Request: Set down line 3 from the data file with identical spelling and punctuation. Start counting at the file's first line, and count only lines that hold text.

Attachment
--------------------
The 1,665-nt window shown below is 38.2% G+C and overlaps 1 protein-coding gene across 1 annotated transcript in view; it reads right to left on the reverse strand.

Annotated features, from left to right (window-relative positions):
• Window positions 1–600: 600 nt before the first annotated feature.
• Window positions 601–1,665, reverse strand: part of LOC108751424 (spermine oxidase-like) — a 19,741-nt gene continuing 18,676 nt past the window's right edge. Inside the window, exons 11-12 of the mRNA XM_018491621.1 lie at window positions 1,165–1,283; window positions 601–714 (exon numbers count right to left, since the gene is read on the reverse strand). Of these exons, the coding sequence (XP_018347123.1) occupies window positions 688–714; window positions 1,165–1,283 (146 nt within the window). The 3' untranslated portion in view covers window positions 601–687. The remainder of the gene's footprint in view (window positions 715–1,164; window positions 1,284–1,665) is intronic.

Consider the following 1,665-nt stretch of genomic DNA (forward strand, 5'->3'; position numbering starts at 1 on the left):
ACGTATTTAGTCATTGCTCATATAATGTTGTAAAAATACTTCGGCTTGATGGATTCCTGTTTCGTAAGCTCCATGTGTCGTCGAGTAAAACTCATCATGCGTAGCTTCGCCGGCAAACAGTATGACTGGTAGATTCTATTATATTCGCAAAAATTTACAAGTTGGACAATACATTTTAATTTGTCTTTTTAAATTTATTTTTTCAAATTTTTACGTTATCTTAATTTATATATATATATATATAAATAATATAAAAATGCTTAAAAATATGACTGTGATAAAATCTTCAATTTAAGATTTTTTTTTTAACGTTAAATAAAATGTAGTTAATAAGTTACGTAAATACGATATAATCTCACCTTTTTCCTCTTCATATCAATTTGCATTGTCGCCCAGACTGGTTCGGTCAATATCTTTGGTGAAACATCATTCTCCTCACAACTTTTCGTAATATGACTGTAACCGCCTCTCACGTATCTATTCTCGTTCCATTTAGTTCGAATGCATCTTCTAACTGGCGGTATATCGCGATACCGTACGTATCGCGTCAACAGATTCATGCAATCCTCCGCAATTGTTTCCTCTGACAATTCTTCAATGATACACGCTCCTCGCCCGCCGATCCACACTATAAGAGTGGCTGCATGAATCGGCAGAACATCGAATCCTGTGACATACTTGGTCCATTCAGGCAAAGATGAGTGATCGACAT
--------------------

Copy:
• Window positions 1–600: 600 nt before the first annotated feature.